Summicron: I’m not so keen on this one, as I find the appearance of the earlier lenses more appealing.  I would also prefer to fit my camera with a lens that’s a bit closer to what it originally had.  I have heard that the front element is made of an unusually soft glass, which means that these lenses are often badly scratched.  Is this so?

Thank you in advance for helping a newcomer to the world of Leicas.

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An f3.5 Elmar. There are plenty of them to choose from and a later 1950’s red scale model would give the best performance but still look in keeping with the camera. The f2.8 Elmar, Summitar and Summicron look like later lenses while the design of the f3.5 Elmar stayed the same apart from improvements in the glass and coating.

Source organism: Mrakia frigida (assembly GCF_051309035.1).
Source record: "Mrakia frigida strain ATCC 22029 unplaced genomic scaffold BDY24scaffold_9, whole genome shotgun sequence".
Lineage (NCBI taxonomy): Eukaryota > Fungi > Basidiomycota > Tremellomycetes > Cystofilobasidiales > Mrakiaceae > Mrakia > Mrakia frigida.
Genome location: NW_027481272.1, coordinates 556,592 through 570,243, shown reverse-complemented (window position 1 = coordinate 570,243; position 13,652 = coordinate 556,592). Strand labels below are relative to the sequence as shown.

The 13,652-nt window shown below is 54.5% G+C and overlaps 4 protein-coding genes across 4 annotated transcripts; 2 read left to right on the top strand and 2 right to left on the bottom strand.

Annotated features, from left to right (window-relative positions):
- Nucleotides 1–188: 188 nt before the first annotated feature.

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I would go for an Elmar 3.5/5 cm from the period of the camera, thus uncoated. A few marks on the front element don't harm.

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I have samples of all the lenses you list, and any would be good. The 3.5 Elmar is the most classic and plentiful, but the others have more convenient diaphragm control rings.

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I too would go for a 5cm 3.5 Elmar. The later 'red scale' lenses are marginally better and are coated, but a lot of earlier lenses were also coated even if they left the factory uncoated. Also older lenses develop their own coating patina as such so it's not something to worry over. Contrast can be added in PP. 

The 3.5 is such a tiny gem of a lens, a fine performer even by today's standards and makes a great compact package. I would get the best example I could find. Dust isn't an issue but avoid hazy or fungus ridden glass. Small marks on the optics won't matter but you should be able to find a decent all round example to not have to settle for less.